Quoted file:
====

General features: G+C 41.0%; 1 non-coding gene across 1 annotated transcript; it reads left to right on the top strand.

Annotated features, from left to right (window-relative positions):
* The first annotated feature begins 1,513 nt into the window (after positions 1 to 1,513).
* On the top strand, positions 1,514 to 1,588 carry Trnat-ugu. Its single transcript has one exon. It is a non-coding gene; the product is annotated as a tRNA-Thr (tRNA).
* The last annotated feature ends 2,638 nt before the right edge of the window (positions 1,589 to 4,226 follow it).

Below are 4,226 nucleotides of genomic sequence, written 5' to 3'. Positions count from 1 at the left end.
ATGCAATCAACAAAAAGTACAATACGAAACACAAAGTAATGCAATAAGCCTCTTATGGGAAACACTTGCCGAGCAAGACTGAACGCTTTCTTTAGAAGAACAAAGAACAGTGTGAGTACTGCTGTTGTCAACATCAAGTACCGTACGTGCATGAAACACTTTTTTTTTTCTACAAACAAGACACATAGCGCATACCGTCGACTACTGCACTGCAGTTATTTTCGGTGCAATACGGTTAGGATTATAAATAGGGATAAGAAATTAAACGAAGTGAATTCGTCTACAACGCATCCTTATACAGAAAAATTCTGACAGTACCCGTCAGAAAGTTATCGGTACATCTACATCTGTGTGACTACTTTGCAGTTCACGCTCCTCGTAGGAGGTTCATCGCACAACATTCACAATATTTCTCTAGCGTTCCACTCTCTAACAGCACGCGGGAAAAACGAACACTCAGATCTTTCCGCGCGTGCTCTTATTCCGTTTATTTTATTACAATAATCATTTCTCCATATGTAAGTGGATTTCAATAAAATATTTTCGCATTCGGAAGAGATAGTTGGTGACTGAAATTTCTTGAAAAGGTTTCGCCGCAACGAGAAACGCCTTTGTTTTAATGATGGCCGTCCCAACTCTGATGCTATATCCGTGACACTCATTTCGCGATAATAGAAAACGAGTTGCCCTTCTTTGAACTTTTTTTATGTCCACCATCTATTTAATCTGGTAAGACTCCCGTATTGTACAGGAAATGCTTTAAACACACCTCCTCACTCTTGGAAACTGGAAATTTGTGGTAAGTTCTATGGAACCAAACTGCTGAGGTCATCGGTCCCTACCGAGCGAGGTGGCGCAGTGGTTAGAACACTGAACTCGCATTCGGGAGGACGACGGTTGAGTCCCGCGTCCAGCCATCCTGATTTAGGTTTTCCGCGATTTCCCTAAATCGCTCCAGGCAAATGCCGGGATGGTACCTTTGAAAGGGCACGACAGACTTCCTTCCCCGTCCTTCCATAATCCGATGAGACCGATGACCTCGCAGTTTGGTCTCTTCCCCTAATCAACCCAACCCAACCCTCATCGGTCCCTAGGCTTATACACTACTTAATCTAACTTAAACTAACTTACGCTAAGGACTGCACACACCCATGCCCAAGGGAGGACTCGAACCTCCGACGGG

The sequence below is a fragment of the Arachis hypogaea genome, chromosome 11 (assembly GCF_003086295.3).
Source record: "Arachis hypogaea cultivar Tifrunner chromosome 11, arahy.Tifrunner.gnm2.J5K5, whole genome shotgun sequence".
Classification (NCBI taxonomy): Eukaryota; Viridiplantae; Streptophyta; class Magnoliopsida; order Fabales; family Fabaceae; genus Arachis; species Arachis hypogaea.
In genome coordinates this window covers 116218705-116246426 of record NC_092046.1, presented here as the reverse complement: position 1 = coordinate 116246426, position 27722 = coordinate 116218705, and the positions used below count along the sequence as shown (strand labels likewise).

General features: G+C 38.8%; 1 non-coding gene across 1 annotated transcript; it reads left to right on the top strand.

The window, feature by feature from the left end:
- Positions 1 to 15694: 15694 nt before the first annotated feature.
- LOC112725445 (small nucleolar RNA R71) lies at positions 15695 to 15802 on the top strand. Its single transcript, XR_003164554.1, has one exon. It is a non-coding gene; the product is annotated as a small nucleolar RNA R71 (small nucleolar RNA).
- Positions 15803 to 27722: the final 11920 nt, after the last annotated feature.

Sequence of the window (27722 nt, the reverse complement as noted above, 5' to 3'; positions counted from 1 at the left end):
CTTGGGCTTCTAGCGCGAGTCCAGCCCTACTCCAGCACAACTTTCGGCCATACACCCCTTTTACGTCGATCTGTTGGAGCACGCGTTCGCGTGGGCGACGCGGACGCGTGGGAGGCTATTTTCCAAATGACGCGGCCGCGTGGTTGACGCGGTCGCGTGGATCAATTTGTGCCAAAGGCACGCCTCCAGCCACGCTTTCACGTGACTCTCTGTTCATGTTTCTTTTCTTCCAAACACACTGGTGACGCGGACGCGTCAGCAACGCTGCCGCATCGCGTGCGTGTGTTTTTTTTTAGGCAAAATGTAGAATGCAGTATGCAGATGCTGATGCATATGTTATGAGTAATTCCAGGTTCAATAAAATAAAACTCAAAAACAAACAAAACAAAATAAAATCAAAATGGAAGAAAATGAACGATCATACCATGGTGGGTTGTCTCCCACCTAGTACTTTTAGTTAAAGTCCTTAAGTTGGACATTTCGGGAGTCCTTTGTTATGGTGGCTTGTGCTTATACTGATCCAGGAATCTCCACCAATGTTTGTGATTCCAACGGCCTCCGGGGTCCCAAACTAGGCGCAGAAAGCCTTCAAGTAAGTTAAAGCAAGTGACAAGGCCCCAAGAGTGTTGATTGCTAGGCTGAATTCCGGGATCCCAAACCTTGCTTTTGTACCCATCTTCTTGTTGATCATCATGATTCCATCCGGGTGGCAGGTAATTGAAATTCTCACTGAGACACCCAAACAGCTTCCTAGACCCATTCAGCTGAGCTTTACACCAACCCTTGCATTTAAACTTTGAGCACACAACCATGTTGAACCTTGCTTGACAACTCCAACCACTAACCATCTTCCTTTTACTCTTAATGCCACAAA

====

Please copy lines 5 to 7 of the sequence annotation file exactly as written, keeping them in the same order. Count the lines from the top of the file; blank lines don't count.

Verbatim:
* The last annotated feature ends 2,638 nt before the right edge of the window (positions 1,589 to 4,226 follow it).

Below are 4,226 nucleotides of genomic sequence, written 5' to 3'. Positions count from 1 at the left end.
ATGCAATCAACAAAAAGTACAATACGAAACACAAAGTAATGCAATAAGCCTCTTATGGGAAACACTTGCCGAGCAAGACTGAACGCTTTCTTTAGAAGAACAAAGAACAGTGTGAGTACTGCTGTTGTCAACATCAAGTACCGTACGTGCATGAAACACTTTTTTTTTTCTACAAACAAGACACATAGCGCATACCGTCGACTACTGCACTGCAGTTATTTTCGGTGCAATACGGTTAGGATTATAAATAGGGATAAGAAATTAAACGAAGTGAATTCGTCTACAACGCATCCTTATACAGAAAAATTCTGACAGTACCCGTCAGAAAGTTATCGGTACATCTACATCTGTGTGACTACTTTGCAGTTCACGCTCCTCGTAGGAGGTTCATCGCACAACATTCACAATATTTCTCTAGCGTTCCACTCTCTAACAGCACGCGGGAAAAACGAACACTCAGATCTTTCCGCGCGTGCTCTTATTCCGTTTATTTTATTACAATAATCATTTCTCCATATGTAAGTGGATTTCAATAAAATATTTTCGCATTCGGAAGAGATAGTTGGTGACTGAAATTTCTTGAAAAGGTTTCGCCGCAACGAGAAACGCCTTTGTTTTAATGATGGCCGTCCCAACTCTGATGCTATATCCGTGACACTCATTTCGCGATAATAGAAAACGAGTTGCCCTTCTTTGAACTTTTTTTATGTCCACCATCTATTTAATCTGGTAAGACTCCCGTATTGTACAGGAAATGCTTTAAACACACCTCCTCACTCTTGGAAACTGGAAATTTGTGGTAAGTTCTATGGAACCAAACTGCTGAGGTCATCGGTCCCTACCGAGCGAGGTGGCGCAGTGGTTAGAACACTGAACTCGCATTCGGGAGGACGACGGTTGAGTCCCGCGTCCAGCCATCCTGATTTAGGTTTTCCGCGATTTCCCTAAATCGCTCCAGGCAAATGCCGGGATGGTACCTTTGAAAGGGCACGACAGACTTCCTTCCCCGTCCTTCCATAATCCGATGAGACCGATGACCTCGCAGTTTGGTCTCTTCCCCTAATCAACCCAACCCAACCCTCATCGGTCCCTAGGCTTATACACTACTTAATCTAACTTAAACTAACTTACGCTAAGGACTGCACACACCCATGCCCAAGGGAGGACTCGAACCTCCGACGGG